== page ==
Financial comparison startup CompareAsiaGroup raises $40M series A led by Goldman Sachs
Share on Facebook
Share on Twitter
Share on Google+
Share on Reddit
Share on Email

Photo Credit: Pressmaster / Shutterstock

While CompareAsiaGroup claims to be the leading financial site in Asia, it’s a highly competitive market. There are at least seven rival sites in Indonesia alone

Tech in Asia

Hong Kong-based financial comparison site CompareAsiaGroup announced on Wednesday that it has raised $40 million in series A funding led by Goldman Sachs Investment Partners, Jardine Pacific, Nova Founders Capital, ACE & Company, and Route 66 Ventures. Zynga founder Mark Pincus, former Facebook and MySpace COO Owen Van Natta, and others also participated in the round.

Under the CompareAsiaGroup umbrella are several brands each localized for their respective markets: MoneyHero in Hong Kong and Vietnam, CompareHero in Malaysia, Money101 in Taiwan, MoneyGuru in Thailand, SingSaver in Singapore, MoneyMax in the Philippines, and HaloMoney in Indonesia. The site aggregates more than 1,500 financial products including credit cards, loans, health insurance, and car insurance.

The latest funding round will go toward expanding those offerings to more categories, including investment products and life insurance, and into marketing. “We want to make sure in the next 12 months that every housewife will know our brand,” says Gerald Eder, founder and managing director.

CompareAsiaGroup was founded one-and-a-half years ago and has so far expanded to nine markets. The service is free to consumers, while the more than 60 banks and insurance companies that list their products pay a commission in return for expanding their marketing reach.

While many people still rely on word of mouth, advertising, and otherwise stick to what they know when it comes to choosing financial products, that trend is slowly changing. Eder compares the market shift to travel, where in the past people trusted travel agents to find them the cheapest flights and accommodation. But the internet has radically changed how the travel industry works, and most people elect to find the best deals online for themselves.

“It’s the same situation when it comes to financial products,” Eder says. “We show all product providers, not just the products we have a trading relationship with.”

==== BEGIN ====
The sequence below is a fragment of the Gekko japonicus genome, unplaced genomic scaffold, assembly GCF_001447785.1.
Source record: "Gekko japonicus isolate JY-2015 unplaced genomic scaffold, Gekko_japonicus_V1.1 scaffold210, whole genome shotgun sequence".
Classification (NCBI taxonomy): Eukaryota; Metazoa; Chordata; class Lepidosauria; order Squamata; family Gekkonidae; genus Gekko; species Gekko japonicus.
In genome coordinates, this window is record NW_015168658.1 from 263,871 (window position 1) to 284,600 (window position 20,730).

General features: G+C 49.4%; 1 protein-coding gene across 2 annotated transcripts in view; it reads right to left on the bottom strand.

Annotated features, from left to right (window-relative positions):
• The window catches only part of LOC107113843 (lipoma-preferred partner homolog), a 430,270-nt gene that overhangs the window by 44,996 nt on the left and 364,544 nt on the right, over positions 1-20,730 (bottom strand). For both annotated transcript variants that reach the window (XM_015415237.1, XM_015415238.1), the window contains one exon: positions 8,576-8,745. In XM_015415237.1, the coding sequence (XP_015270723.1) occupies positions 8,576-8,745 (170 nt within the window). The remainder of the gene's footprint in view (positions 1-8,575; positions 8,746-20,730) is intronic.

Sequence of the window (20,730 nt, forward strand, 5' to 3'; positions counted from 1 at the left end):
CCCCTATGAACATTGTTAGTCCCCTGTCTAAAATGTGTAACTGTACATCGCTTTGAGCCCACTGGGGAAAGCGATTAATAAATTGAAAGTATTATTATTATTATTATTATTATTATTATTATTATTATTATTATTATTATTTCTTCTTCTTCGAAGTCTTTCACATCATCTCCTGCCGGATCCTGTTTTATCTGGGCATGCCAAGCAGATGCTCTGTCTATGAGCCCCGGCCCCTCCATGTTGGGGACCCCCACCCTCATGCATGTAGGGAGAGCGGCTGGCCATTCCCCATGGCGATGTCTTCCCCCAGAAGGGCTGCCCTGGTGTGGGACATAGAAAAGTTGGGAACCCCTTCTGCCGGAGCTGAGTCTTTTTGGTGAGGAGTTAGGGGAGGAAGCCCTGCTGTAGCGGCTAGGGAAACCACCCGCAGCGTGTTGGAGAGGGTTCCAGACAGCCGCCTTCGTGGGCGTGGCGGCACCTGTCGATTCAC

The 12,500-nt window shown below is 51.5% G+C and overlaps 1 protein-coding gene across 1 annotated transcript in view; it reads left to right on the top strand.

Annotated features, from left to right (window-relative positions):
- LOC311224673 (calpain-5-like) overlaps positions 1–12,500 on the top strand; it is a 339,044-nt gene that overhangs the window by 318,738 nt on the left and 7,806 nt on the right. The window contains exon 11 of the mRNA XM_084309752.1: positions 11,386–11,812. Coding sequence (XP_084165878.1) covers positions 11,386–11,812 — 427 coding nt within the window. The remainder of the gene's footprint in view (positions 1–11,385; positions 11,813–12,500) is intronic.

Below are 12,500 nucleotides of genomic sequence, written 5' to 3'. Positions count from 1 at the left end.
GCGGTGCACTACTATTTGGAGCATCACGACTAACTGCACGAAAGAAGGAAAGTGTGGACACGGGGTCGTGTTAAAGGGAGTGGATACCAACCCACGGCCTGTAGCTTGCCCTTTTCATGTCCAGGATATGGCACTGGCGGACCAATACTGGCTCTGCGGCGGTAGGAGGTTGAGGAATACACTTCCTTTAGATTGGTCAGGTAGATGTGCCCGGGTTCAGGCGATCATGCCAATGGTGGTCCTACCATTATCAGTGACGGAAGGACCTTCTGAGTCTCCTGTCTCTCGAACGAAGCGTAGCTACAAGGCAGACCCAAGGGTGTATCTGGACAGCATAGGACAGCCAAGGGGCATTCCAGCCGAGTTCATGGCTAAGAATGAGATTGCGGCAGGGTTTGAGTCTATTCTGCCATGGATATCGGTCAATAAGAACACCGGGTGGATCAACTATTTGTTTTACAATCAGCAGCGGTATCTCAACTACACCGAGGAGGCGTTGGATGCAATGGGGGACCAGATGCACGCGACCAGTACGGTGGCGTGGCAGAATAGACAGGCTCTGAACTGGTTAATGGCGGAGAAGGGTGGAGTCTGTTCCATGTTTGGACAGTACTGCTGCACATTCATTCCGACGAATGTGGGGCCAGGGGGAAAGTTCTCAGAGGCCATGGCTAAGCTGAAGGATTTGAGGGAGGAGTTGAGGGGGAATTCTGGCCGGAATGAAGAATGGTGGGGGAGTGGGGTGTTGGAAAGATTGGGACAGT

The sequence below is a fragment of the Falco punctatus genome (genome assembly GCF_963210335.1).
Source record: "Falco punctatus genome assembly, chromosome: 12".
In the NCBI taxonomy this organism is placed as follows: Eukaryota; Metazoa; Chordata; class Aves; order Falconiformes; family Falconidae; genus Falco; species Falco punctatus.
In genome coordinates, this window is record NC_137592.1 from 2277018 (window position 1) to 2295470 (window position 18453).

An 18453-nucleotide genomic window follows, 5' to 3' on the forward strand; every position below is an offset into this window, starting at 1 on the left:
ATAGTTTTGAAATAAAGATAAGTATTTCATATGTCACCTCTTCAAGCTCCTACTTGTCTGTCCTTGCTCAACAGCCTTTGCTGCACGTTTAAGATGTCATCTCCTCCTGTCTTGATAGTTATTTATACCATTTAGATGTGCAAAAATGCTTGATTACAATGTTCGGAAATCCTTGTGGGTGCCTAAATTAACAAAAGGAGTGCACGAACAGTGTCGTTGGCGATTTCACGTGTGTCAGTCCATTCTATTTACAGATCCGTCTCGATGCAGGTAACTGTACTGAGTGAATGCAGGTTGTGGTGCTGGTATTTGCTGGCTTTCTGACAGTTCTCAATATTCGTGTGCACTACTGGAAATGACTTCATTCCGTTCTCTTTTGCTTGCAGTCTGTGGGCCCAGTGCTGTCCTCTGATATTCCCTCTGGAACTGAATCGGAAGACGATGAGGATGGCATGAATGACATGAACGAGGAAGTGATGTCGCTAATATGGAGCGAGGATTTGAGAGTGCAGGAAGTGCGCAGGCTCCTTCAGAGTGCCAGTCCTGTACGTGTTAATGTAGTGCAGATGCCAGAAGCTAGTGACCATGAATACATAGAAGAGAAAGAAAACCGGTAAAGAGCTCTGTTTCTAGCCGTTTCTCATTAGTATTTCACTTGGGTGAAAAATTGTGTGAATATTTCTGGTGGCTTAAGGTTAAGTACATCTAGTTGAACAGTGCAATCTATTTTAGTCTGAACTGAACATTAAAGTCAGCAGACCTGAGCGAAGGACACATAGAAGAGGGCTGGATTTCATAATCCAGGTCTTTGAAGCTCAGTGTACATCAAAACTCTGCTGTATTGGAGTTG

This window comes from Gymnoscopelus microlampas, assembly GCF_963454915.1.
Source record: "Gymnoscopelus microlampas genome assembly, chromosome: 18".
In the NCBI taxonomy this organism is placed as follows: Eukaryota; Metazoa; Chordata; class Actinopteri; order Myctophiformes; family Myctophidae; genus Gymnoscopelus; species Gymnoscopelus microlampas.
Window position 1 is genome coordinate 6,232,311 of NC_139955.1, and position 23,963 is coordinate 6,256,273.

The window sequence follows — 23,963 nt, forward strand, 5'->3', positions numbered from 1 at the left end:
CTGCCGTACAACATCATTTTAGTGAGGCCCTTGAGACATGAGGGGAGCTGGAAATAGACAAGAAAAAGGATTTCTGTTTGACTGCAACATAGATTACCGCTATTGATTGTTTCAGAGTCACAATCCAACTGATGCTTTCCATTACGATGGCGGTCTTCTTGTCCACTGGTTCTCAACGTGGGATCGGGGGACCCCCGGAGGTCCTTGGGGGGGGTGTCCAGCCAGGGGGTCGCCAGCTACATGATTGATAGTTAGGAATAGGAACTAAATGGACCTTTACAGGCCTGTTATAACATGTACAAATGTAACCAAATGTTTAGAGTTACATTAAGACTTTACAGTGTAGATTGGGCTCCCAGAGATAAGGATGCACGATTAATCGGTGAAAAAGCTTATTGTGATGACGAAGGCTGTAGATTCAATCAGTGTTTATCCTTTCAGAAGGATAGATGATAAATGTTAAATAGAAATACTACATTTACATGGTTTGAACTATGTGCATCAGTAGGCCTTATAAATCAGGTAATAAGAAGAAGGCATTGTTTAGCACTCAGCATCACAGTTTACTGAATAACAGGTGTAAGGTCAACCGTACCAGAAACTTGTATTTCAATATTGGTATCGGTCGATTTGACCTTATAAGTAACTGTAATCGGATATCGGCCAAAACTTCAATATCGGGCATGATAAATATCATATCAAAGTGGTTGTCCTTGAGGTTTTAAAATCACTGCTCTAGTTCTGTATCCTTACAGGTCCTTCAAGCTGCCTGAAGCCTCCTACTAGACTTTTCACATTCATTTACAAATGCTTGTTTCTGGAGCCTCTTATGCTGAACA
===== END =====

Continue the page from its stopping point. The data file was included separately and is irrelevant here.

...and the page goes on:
Most of us aren’t switching insurance companies and applying for loans on a daily or weekly basis, so CompareAsiaGroup doesn’t exactly have daily or monthly active users. Eder says people consider new financial products several times per year, though, typically when their current contracts, such as car insurance, expire. When they do come, they’ve usually got cash in hand.

“Nobody that comes to our website comes to browse. People that come to our website come with a specific need,” he says. “People that compare want to buy.”

Compared to the rest of the world, Eder says success in Asia requires a strong mobile experience and human interaction. CompareAsiaGroup operates call centers in every market it operates in. Otherwise, Asians are pretty much the same as everyone else. “The desire for the consumer to save time and money is the same around the world,” he says.

The competition in this space is fierce

While CompareAsiaGroup claims to be the leading financial site in Asia, it’s a highly competitive market. There are at least seven rival sites in Indonesia alone, for example. But Eder says being a regional company as opposed to a country-specific one allows CompareAsiaGroup “to reap tremendous benefits in economies of scale.”

CompareAsiaGroup has strong backers, too. The latest injection from Goldman Sachs will “increase our credibility and trust with the banks and insurance companies that we partner up with,” Eder says. Goldman Sachs will join the startup’s board of directors.

The company was also co-founded by Nova Founders, which shares many traits with regional power player Rocket Internet. Nova’s focus on existing models that are proven and implementing them in markets with huge upsides and low competition is similar to Rocket’s, according to Eder. But as a former Rocket staff, he says the legal structure and culture is very different.

Editing by Leighton Cosseboom

This post was originally published on Tech in Asia.

Featured Image Credit: Pressmaster / Shutterstock

Share on:Share
Share on Facebook
Share on Twitter
Share on Google+
Share on Reddit
Share on Email

More Goodies From FinTech

Fintech and blockchain – a new wave of startups in the making?

What Israeli fintech can learn from Sweden

Credit Card Debt Holding Back U.S. Techpreneurs